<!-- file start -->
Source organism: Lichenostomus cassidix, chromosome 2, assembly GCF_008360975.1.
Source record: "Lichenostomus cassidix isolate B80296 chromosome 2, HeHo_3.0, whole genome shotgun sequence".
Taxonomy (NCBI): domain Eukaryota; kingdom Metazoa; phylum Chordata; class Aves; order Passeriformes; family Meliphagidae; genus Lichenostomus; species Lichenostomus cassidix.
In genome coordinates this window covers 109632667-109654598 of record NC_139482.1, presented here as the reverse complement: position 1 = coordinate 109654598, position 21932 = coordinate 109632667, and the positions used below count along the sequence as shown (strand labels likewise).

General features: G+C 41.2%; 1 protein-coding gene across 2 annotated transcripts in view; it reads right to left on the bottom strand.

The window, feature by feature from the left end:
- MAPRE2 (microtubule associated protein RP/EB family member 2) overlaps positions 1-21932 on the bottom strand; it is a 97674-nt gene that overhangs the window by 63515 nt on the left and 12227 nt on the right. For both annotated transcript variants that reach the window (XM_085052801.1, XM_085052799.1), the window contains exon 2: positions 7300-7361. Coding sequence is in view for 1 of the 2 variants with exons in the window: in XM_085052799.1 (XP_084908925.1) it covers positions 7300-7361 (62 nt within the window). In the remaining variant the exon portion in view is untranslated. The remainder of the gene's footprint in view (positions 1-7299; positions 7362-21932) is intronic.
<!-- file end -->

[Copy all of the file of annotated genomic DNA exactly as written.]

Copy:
Source organism: Lichenostomus cassidix, chromosome 2, assembly GCF_008360975.1.
Source record: "Lichenostomus cassidix isolate B80296 chromosome 2, HeHo_3.0, whole genome shotgun sequence".
Taxonomy (NCBI): domain Eukaryota; kingdom Metazoa; phylum Chordata; class Aves; order Passeriformes; family Meliphagidae; genus Lichenostomus; species Lichenostomus cassidix.
In genome coordinates this window covers 109632667-109654598 of record NC_139482.1, presented here as the reverse complement: position 1 = coordinate 109654598, position 21932 = coordinate 109632667, and the positions used below count along the sequence as shown (strand labels likewise).

General features: G+C 41.2%; 1 protein-coding gene across 2 annotated transcripts in view; it reads right to left on the bottom strand.

The window, feature by feature from the left end:
- MAPRE2 (microtubule associated protein RP/EB family member 2) overlaps positions 1-21932 on the bottom strand; it is a 97674-nt gene that overhangs the window by 63515 nt on the left and 12227 nt on the right. For both annotated transcript variants that reach the window (XM_085052801.1, XM_085052799.1), the window contains exon 2: positions 7300-7361. Coding sequence is in view for 1 of the 2 variants with exons in the window: in XM_085052799.1 (XP_084908925.1) it covers positions 7300-7361 (62 nt within the window). In the remaining variant the exon portion in view is untranslated. The remainder of the gene's footprint in view (positions 1-7299; positions 7362-21932) is intronic.